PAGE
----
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Science and Engineering Indicators 2014

NSB LogoThe NSF has just released their latest Science and Engineering Indicators report for 2014. It's a great report on the state of science and engineering in this country. For the past several reports (2004, 2006, 2008, 2010, & 2012), I've made a habit of posting an entry looking at one particular aspect - public understanding of science, as determined by how many people can correctly answer basic science questions. To that end, I am going to reproduce two sets of data from the report - a history of how Americans have fared on those questions over the years, and a comparison of the U.S. to other countries.

Here's the first set of data. The numbers in the table list the percentage of Americans that answered the questions correctly. The questions included in this year's report for this table are slightly different than in years past, but very similar. (This data came from Appendix Table 7-9.)

Science and Engineering Indicators 2014, Appendix Table 7-9, Correct answers to factual knowledge questions in physical and biological sciences: 1988-2012

To make it easier to visualize the trends, here is that data plotted by year.

Correct answers to factual knowledge questions in physical and biological sciences: 1988-2012

This is not much of a surprise. Given how steady most of these numbers have been since the NSF started doing this report, I didn't expect the numbers to change much this time around. And they haven't. The only question that's shown a big change over the years is understanding that antibiotics only work against bacteria, but that improvement appears to have leveled off. If I was in an optimistic mood, I might interpret the evolution, big bang, and plate tectonics questions (i.e. the ones contradicting young earth creationism) as showing a trend towards increasing correct answers. But the change would have to be bigger and last a few more years before I thought it was real and not just noise in the data.

The second set of data compares the U.S. to other countries/regions. The data for these other countries is a bit older than for the U.S., but still relatively recent. A couple countries have been updated since the last NSF report - China (2010 vs. 2007) and Japan (2011 vs. 2001). Both countries show slight improvements over the older data. (This table comes from Chapter 7 of the report, about halfway through on page 7-23.)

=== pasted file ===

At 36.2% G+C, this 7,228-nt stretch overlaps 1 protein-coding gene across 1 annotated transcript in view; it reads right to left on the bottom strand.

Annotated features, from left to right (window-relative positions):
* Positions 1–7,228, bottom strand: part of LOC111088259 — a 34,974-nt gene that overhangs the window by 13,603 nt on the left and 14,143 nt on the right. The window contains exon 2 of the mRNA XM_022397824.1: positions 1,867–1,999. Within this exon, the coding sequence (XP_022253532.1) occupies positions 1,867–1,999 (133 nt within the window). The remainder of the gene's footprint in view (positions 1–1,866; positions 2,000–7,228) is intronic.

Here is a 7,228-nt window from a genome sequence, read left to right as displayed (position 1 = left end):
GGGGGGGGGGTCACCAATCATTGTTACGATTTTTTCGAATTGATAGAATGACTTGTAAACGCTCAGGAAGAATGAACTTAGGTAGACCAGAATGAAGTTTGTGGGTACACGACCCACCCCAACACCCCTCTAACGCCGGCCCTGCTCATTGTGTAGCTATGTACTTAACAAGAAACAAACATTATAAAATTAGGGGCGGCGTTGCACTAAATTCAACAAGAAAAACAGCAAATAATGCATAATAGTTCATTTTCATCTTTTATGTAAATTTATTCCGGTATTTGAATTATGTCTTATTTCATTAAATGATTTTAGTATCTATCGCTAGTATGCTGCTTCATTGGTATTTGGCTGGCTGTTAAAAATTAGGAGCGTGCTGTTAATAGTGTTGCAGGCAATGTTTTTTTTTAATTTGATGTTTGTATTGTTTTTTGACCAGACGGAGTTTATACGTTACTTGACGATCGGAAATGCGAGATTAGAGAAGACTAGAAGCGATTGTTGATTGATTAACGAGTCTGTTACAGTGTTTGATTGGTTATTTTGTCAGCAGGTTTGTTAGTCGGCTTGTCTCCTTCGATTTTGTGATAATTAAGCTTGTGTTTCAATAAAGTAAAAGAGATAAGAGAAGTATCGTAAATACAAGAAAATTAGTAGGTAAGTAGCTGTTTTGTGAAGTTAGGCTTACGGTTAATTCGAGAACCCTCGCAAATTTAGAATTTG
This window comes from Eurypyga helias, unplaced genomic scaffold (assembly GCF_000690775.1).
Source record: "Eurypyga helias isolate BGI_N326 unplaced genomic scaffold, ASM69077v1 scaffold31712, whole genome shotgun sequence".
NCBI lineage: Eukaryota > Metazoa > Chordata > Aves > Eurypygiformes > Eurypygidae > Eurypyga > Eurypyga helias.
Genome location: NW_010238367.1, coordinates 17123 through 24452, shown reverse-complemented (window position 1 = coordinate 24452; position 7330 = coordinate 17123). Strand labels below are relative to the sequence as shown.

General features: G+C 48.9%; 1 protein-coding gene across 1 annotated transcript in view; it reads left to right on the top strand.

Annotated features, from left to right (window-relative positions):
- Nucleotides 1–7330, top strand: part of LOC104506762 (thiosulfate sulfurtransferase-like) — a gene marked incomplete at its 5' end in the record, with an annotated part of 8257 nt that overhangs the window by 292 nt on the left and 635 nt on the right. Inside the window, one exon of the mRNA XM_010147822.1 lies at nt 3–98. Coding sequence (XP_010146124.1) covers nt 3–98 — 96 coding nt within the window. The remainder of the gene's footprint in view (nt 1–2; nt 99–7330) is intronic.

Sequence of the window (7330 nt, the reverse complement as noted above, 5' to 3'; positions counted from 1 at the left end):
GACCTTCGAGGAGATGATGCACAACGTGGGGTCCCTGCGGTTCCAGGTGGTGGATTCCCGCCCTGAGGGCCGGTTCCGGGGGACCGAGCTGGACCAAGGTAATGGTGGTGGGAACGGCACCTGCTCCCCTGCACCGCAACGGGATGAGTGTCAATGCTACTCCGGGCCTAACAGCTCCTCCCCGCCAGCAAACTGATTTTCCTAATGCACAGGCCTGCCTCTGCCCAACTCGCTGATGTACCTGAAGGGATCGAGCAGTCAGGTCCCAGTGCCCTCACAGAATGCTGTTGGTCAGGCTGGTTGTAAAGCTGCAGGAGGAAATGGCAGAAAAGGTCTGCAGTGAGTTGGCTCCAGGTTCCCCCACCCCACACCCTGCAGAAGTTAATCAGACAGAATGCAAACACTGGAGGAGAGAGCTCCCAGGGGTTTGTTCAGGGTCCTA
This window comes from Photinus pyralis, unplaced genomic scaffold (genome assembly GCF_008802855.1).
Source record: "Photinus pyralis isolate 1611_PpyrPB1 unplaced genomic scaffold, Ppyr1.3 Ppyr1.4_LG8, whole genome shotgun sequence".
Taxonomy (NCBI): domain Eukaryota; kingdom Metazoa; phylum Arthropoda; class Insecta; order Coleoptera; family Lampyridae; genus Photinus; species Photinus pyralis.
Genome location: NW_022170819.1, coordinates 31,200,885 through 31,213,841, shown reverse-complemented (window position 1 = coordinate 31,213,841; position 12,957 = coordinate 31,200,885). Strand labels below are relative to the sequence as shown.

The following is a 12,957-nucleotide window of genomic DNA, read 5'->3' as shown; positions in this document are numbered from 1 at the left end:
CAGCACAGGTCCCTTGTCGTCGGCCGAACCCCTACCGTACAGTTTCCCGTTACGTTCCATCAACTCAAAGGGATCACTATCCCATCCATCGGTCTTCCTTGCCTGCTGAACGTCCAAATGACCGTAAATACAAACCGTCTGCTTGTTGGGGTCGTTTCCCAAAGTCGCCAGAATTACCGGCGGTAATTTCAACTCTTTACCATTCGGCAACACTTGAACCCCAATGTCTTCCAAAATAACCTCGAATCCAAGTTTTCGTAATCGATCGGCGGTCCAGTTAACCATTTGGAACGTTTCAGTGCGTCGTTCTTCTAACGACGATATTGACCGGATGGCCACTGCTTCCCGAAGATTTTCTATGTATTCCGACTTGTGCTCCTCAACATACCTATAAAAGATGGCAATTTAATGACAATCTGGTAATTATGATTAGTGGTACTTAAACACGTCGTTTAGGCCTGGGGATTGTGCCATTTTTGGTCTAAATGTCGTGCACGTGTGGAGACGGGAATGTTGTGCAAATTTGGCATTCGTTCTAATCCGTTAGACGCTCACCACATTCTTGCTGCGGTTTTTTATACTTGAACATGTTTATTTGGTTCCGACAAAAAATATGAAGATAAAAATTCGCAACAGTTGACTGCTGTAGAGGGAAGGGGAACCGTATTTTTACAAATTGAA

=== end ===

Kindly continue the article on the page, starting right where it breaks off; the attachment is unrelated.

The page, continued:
Correct answers to factual knowledge questions in physical and biological sciences, by country/region: Most recent year

I couldn't find a good, compact way to graph all of that information. If you really want to see it, here is a link to bar graphs for every question.

Bar Graphs of Correct answers to factual knowledge questions in physical and biological sciences, by country/region: Most recent year

But, I figured a decent comparison would be to plot up averages. The graphs below are almost back of the envelope averages, just taking an average for each country, but ignoring the fact that not every country answered every question, so there will be some skewing because of that. I also re-ordered the countries/regions from the table in the NSF report, putting them in order of highest to lowest overall average. Note that some countries tied, such as the U.S. & South Korea, and China & India.

Comparison of Average Percent of Correct Answers

The U.S. fares pretty well compared to other countries/regions. Only the EU did better overall, and that was only a slight difference - not enough to worry about given my simplistic approach and the noise in the data.

I thought it would be interesting to do the same graph as above, but ignoring questions that were in contradiction to young earth creationism (evolution, big bang, and plate tectonics). Here's that version.

Comparison of Average Percent of Correct Answers, Ignoring Questions that Contradict Young Earth Creationism

Looking at it that way, the U.S. does a little better - enough that it leads the other countries/regions, but still not by enough of a difference to mean much given my simplistic approach. However, I think it does illustrate how young earth creationism hurts Americans acceptance of scientific findings.

Given the similarity of results this time around to years past, I'm simply going to quote my conclusion from years past since it's still relevant. "Just look at those results - around a quarter of Americans think that the Sun goes around the Earth, half don't realize that electrons are smaller than atoms, and half don't know that it takes a year for the Earth to go around the Sun! Keep that in mind whenever you hear people citing public opinion polls on the validity of concepts like global warming or evolution.

"It's always a bit depressing to see those numbers. It's hard to believe that the people of our nation are so ignorant. If there's one lesson to take away from these results, it's that we need to vastly improve our education system." I would add that this is the same lesson for other countries, as well, since they do about the same or worse.

Anyway, I recommend going to look at the NSF report, Science and Engineering Indicators 2014, and at least skimming through it. There's a lot more information there than just the little bit I focused on here.

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